Location: Ligonier, Pennsylvania, USA.
The research for this fountain was very interesting as it is linked to two other fountains. Although the drinking fountains themselves are not identical the terminals for all three hosted the same statue. A mold of the statue in Ligonier was cast to assist in the restoration of the fountains in Harrisonburg, PA and Babylon, NY.
Fundraising for a drinking fountain began in 1913 and on 21 June 1921 the structure was donated by the Ligonier Volunteer Hose Company #1. The fountain was 10 feet tall and provided drinking water for humans, dogs and horses. It was advertised as Man and Beast Fountain #209 by J. W. Fiske Iron Works of New York City. It is located at the north side of the inner diamond facing North Market Street.
A square base with four short columns supported a dog toothed acroter. Rosettes were carved into each panel between the columns. A single column pedestal contained four inset panels displaying two swans with raised wings that rested on an orb from which rose Neptune’s trident flanked by stylized flowers and bulrushes. Three sides of the structure contained a drinking vessel. At ground level there was a small trough for dogs surmounted by a sculptured dog kennel. A second kennel was also located on an adjacent side. A wide and deep trough decorated with acanthus was available for the use of horses. A dolphin like fish released water from its mouth into the horse trough. A small basin for humans was decorated with large leaf pattern on the underside.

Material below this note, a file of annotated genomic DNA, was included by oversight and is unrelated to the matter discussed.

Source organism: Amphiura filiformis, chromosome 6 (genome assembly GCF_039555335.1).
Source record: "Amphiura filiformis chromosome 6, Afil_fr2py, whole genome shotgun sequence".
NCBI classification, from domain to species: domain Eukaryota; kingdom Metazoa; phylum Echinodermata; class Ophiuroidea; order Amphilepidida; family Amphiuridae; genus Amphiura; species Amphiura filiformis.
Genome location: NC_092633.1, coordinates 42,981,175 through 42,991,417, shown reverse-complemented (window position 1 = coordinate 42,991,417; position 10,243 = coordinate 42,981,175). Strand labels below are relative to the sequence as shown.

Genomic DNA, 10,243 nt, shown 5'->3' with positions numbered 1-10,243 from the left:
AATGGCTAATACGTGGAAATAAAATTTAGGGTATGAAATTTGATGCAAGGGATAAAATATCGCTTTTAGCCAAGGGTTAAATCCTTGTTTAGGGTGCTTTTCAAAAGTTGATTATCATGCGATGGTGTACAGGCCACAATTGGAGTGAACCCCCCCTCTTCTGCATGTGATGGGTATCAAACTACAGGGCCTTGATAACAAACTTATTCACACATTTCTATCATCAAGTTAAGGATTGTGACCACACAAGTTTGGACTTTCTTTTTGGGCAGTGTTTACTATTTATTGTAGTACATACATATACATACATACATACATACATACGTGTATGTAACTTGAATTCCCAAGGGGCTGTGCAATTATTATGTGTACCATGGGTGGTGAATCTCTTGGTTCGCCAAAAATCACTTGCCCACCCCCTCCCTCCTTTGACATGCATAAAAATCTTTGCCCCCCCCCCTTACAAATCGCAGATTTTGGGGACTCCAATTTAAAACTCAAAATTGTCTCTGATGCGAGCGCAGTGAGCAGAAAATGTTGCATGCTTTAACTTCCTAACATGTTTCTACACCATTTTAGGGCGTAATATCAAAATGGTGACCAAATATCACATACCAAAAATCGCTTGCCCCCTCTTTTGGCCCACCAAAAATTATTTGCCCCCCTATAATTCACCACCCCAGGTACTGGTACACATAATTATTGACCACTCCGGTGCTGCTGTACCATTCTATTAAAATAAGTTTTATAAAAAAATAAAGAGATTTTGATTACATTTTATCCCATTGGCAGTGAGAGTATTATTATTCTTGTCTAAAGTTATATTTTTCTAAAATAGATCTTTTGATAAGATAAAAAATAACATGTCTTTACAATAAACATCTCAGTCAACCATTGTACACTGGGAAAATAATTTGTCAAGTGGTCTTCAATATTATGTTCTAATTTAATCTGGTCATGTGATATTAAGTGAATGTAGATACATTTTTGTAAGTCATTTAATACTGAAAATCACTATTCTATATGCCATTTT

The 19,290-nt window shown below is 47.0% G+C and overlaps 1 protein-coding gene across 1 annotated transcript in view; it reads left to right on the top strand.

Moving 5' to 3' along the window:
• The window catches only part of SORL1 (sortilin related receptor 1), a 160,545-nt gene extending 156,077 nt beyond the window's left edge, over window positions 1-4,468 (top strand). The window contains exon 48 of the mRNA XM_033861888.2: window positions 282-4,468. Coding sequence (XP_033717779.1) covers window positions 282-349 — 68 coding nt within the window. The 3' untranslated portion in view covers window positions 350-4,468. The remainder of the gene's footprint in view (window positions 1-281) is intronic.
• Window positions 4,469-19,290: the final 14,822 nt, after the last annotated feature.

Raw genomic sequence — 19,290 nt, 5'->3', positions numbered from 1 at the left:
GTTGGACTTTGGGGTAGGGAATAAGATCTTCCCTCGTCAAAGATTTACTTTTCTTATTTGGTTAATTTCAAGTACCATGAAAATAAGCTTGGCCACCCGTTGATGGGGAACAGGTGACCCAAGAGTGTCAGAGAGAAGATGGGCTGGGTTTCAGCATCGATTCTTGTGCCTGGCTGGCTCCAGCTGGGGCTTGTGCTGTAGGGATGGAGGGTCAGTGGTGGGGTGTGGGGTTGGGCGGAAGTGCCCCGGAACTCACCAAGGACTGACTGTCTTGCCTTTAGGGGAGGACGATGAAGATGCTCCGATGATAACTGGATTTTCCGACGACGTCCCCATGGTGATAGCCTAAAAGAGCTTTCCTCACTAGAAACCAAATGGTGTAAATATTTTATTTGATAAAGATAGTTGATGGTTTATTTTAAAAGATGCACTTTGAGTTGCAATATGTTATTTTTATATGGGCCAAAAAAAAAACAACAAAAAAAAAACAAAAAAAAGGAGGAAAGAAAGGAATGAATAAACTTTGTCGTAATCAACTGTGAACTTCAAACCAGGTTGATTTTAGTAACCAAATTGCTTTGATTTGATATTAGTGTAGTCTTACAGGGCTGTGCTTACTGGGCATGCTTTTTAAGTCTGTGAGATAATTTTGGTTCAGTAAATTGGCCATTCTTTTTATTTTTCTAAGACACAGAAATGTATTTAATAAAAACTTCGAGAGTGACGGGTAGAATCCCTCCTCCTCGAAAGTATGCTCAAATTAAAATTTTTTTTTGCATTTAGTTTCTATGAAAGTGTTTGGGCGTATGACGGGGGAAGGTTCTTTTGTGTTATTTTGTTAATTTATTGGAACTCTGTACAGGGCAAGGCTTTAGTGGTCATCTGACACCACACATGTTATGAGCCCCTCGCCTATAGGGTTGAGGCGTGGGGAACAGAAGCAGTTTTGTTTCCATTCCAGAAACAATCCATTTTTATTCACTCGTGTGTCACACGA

A multi-tiered acroter supporting a 36″ tall statue of a woman feeding a dove is identified as Girl Feeding Bird #226. A bird perches on her right wrist as she gathers a tunic at her left hip with her left hand creating a pouch containing seeds. Her head is tilted slightly back and she holds a seed in her mouth. The sculpture is attributed to bronze founder, George Fischer. The original colour scheme was green paint on the female figure and white paint on the bird.
The deep horse trough was removed circa 1999 due to concerns of possible drowning if a child fell in. Four years later in the winter of 2003, a State Department of Transportation vehicle destroyed the structure when the snow blade hit the fountain. The remains of the fountain were removed and stored in a garage until Stewart Iron Works was hired to repair it.
In 2009 the fountain was shipped to Stewart Iron Works in Kentucky, to be dismantled , cleaned and castings made for a replica in Babylon, Long Island, NY.
It was returned to Town Square in 2010, and a brass plaque was mounted documenting the donation by Ligonier Volunteer Hose Co. No. 1 firefighters in 1921.
- Acanthus, one of the most common plant forms (deeply cut leaves) to make foliage ornament and decoration
- Acroter, flat base